I’m in a horrible situation at the moment. Because of my sleep disorder and other problems I have been for most of my life. What I want is for this situation to stop. There’s only one way I can do that on my own, but it’s a solution that hurts other people. I’m willing to do it if I have no other options, but I’d much prefer the solution where I’m able to go on living and I don’t hurt anyone. It’s not a matter of blaming others, it’s my being able to justify hurting them.

    I’m honestly sorry if these opinions disturb you and I’m thankful for your concern, even if we disagree about what kind of treatment would help me. If these responses seem long, it’s because you’re asking good questions that I need to answer for myself as much as anyone else.

  • 5. Jennifer Forbes  |  March 5, 2007 at 2:19 pm

    I am not familiar with the UK mental health system. But it’s probably not all too different from Canada’s – which needs lots of improvement. I’ve likely experienced some of what your are going through. But, only you know what it’s like to walk in YOUR own shoes.

    The only advice I can give – if you’d like to hear it – is to have hope. It is really tough to live through the hell that you are experiencing. But, hope is an option when it seems like all else is not working.

    I hope that you will find hope deep within yourself. It’s not easy. But, if you search long and hard enough there will be some there.

    My thoughts are with you.

    Jennifer

  • 6. northcountrygirl  |  March 5, 2007 at 2:45 pm

    sometimes the ACT of strategizing the suicide is therapeutic in and of itself. i think about killing myself every day. but i always end up thinking i’ll mess it up and end up being quadriplegic or paraplegic or in a long-term coma. i think MOSTLY though about how it would devastate my family. i had a sister who committed suicide and a sister who died of cancer. and my mother passed away from cancer a few years ago. to put my family through that additional pain, to me, ultimately, feels very selfish.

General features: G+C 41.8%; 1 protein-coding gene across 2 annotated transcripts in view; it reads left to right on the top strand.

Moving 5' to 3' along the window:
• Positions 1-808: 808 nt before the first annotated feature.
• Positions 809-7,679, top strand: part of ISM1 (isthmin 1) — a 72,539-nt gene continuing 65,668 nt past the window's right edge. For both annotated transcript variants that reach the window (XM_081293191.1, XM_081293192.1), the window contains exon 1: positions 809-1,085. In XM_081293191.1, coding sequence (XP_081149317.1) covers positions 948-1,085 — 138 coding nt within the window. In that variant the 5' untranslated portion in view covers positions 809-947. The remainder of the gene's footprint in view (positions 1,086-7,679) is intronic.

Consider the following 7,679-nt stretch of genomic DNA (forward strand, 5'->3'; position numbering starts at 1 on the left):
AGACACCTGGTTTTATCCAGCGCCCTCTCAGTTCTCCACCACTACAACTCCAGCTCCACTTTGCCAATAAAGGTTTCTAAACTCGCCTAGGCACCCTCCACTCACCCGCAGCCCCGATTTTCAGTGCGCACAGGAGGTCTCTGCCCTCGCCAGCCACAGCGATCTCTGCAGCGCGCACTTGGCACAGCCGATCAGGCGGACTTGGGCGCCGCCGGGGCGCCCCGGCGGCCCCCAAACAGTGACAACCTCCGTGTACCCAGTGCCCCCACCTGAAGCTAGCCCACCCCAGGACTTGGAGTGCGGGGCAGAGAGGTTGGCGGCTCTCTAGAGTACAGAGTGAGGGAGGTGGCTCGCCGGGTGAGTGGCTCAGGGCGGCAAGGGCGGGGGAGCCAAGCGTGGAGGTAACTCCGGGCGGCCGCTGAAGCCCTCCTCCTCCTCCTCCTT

but nonetheless, i can’t run away from the suicidal thoughts. no amount of medication has helped, no amount of therapy. ultimately, i feel guilty simply about being alive … and afraid of being happy. and yes, i do want to be taken care of, medicated, therapized, wrapped up in a blanket and held.

  • 7. ian  |  March 5, 2007 at 6:15 pm

    Hi EC, i’m sorry things are this bad for you (i wont say ‘at the moment’, because that is just patronizing)

    i try to seperate any suicidal ideations from the other issues in my life…
    the way i figure it, suicide is a personal choice that i can make whenever, whethr things are working out or not. So if i decide to go down that route i want it to be for its own sake?? not letting some life factor ’cause it?

    the other issues… i want to try and manage; paranoia, not being able to relate to ppl how i want to, not being able to handle other people, the memories, even things like housing and money. Those things i would like to tackle, mostly because they all seem contingent things?

    if i ever did decide the other route, i don’t want it to be said of me ‘he did it because….(he had a bad sandwich) (lack of money)(etc etc)…

    take care,

  • 8. Tom Dandy  |  March 6, 2007 at 3:47 am

    If I ever did it, I wouldn’t care.

    but I’m selfish.

    -Tom Dandy

  • 9. remember  |  March 11, 2007 at 10:56 pm

    It’s funny. Funny perculiar not funny haha, but I’ve actually thought about the exact same thing quite reacently.
    I’m in the fish like grip of the nhs mental health system myself. I’m blatently bipolar, with all the nasty side symptoms going with it, have seen 2 GP’s and have had 4 weeks psycotherapy over the past 6 months. Again, funny perculiar that it’s done absolutely nothing for my rollercoaster like switches from suicidally depressed to delusionally euphoric.
    I think in the back of my mind it’s one step before suicide, (it’s creepy how casually I’ve come to think about death) so if the NHS doesn’t hurry it’s ass up it’ll have a lot to answer for I guess.

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Hi, I'm James. I'm a 26 year old guy from England with bipolar disorder (currently well controlled). I also have a circadian rhythm sleep disorder (not so well controlled). This blog has charted my journey from mental illness, through diagnosis and, recently, into recovery. It's not always easy, but then, what is?